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German wasp | Vespula germanica

German wasp

Vespula germanica

Coral bush | Ardisia crenata

Coral bush

Ardisia crenata

Purple loosestrife | Lythrum salicaria

Purple loosestrife

Lythrum salicaria

Pom pom weed | Campuloclinium macrocephalum

Pom pom weed

Campuloclinium macrocephalum

Canarybird bush | Crotalaria agatiflora

Canarybird bush

Crotalaria agatiflora

Peanut butter cassia | Senna didymobotrya

Peanut butter cassia

Senna didymobotrya

Rubber vine | Cryptostegia grandiflora

Rubber vine

Cryptostegia grandiflora

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Environmental Programmes

In order to tackle our country’s socio-economic challenges, the government adopted the Outcomes based approach to improve government performance and providing focus on service delivery. find out more

Progress on the potential biological control programme for invasive Tamarix in South Africa

Progress on the potential biological control programme for invasive Tamarix in South Africa
Danica MARLIN1, Etienne Smit1, Marcus J. Byrne1,2
1School of Animal, Plant and Environmental Sciences, University of the Witwatersrand, Johannesburg, South Africa
2Centre for Invasion Biology, School of AP&ES, University of the Witwatersrand, Johannesburg, South Africa

Tamarix is a riparian tree with tiny white-to-pink flowers. All of the species in the genus except T. usneoides, which is indigenous to South Africa, originate in Eurasia and at least four have become invasive in South Africa. South Africa is using the successful USA biological control programme as a template to develop biocontrol agents against the same invasive Tamarix species. However, the South African programme is complicated by firstly, the presence of the indigenous T. usneoides which raises the precision of host-specificity required, and secondly, all Tamarix species have a high intrinsic value for phytoremediation of mine tailings dams in South Africa. The potential biocontrol agents, Tamarisk beetles (Diorhabda spp.), were imported into quarantine in South Africa during September 2015. Preliminary results in quarantine indicate that oviposition (number of egg clusters) is higher on the invasive species (T. chinensis), but the egg clusters are larger (number of eggs/cluster) on hybrids with the indigenous species (T. ramosissima x T. usneoides) than on the invasive T. chinensis. The larvae had a faster development rate and more larvae survived to 3rd instar on the hybrid compared to the invasive species. Furthermore, additional and preliminary field host-specificity test conducted in the USA showed that the beetles do not have a preference for T. usneoides under field conditions. Thus, the prospects for successful biological control of Tamarix in South Africa are good.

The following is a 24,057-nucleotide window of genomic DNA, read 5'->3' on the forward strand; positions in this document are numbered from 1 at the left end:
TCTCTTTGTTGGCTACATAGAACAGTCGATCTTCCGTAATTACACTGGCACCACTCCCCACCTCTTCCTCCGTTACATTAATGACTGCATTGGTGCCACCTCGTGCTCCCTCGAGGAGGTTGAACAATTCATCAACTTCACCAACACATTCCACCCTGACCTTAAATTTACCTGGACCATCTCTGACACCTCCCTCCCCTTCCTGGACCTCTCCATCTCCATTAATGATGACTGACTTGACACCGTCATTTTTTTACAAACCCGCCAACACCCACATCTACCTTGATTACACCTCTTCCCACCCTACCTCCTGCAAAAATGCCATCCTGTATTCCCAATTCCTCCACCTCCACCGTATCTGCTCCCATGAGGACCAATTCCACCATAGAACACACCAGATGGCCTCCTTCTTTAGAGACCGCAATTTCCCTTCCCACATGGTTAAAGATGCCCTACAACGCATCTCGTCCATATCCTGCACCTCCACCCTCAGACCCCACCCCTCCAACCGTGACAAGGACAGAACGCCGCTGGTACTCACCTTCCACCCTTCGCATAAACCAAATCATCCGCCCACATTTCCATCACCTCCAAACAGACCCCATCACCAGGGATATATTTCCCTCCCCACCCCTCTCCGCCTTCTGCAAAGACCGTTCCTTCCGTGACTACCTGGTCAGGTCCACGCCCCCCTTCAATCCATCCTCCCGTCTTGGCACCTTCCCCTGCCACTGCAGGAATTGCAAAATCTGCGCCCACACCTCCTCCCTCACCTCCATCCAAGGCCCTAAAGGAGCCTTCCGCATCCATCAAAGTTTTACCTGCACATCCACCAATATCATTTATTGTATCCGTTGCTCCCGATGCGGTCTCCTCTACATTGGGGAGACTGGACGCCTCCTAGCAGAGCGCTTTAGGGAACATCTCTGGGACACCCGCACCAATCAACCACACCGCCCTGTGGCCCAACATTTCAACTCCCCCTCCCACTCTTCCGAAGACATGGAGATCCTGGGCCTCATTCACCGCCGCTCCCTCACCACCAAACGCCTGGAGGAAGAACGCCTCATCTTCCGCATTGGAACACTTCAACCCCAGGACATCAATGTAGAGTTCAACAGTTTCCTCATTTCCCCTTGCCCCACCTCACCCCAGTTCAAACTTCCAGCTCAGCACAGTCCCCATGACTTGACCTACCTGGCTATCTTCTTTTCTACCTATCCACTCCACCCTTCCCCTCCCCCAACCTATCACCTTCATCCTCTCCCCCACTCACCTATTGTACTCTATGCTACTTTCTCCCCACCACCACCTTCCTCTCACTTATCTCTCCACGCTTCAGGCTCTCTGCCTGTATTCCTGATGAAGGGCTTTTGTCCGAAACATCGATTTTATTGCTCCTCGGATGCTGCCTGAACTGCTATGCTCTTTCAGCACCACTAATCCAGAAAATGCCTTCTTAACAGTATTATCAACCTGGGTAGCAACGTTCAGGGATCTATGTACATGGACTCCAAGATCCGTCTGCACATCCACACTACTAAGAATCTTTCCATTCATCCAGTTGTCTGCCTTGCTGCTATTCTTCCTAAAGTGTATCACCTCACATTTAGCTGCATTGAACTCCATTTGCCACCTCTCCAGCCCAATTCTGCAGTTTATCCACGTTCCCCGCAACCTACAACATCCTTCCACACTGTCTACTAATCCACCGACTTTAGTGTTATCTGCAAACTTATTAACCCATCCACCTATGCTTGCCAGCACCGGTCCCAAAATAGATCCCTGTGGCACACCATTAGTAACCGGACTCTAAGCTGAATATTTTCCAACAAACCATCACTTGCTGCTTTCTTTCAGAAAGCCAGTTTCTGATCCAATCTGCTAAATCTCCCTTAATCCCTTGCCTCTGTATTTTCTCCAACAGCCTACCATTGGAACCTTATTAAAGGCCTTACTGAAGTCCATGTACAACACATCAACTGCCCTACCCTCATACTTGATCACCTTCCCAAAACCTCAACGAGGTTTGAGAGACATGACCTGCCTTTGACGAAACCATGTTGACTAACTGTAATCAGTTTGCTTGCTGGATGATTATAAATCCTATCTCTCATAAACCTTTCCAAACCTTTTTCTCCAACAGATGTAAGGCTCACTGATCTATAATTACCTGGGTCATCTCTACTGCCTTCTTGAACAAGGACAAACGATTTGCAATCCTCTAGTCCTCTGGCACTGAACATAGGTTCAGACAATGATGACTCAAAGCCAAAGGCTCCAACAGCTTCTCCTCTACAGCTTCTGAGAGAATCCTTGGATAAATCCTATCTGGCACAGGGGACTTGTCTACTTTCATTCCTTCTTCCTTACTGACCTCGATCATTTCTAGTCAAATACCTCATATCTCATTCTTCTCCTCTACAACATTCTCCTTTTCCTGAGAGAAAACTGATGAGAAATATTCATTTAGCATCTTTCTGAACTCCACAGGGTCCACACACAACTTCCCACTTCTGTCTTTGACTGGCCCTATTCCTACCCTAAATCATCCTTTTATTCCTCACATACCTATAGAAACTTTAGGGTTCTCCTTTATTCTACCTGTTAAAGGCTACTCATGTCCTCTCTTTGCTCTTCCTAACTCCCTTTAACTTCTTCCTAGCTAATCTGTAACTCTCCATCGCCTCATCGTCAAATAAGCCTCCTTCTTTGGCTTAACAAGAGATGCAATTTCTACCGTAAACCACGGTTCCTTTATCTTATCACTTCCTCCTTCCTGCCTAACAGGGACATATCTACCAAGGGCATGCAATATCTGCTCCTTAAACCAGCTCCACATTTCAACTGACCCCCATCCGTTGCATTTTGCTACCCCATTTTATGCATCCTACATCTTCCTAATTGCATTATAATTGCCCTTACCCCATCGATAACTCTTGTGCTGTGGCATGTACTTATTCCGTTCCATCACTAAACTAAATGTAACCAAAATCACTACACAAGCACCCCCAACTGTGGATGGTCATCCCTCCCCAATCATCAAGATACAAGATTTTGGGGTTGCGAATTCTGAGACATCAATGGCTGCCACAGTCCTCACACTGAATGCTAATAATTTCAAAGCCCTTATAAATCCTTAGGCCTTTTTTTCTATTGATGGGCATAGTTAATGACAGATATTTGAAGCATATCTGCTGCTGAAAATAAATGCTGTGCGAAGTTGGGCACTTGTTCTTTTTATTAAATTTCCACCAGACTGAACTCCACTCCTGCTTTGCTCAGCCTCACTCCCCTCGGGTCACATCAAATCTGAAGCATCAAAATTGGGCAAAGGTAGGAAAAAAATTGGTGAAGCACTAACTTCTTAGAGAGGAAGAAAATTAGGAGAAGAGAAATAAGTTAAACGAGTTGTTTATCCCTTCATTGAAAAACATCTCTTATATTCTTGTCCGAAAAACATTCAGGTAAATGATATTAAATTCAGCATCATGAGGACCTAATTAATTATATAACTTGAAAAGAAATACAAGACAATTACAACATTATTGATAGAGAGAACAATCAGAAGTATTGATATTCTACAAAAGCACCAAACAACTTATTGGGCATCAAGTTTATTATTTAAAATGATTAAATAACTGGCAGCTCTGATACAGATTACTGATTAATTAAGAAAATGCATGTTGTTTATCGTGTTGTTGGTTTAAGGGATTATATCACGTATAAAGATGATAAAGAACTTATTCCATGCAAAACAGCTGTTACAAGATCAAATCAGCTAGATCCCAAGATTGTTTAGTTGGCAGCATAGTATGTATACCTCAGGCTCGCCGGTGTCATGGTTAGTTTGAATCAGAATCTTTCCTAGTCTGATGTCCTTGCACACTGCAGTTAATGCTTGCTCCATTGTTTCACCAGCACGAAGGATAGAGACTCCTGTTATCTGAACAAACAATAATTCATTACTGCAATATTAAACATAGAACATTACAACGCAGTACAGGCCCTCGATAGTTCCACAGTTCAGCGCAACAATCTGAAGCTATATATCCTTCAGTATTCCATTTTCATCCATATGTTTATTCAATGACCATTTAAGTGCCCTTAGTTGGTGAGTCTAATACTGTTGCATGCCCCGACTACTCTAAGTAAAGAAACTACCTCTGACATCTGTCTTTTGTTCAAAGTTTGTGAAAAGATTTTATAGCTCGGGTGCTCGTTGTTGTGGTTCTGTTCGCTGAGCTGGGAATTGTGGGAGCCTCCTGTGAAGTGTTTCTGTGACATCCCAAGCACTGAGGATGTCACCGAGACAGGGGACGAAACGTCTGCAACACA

Read 2905 times Last modified on Tuesday, 03 May 2016 12:25

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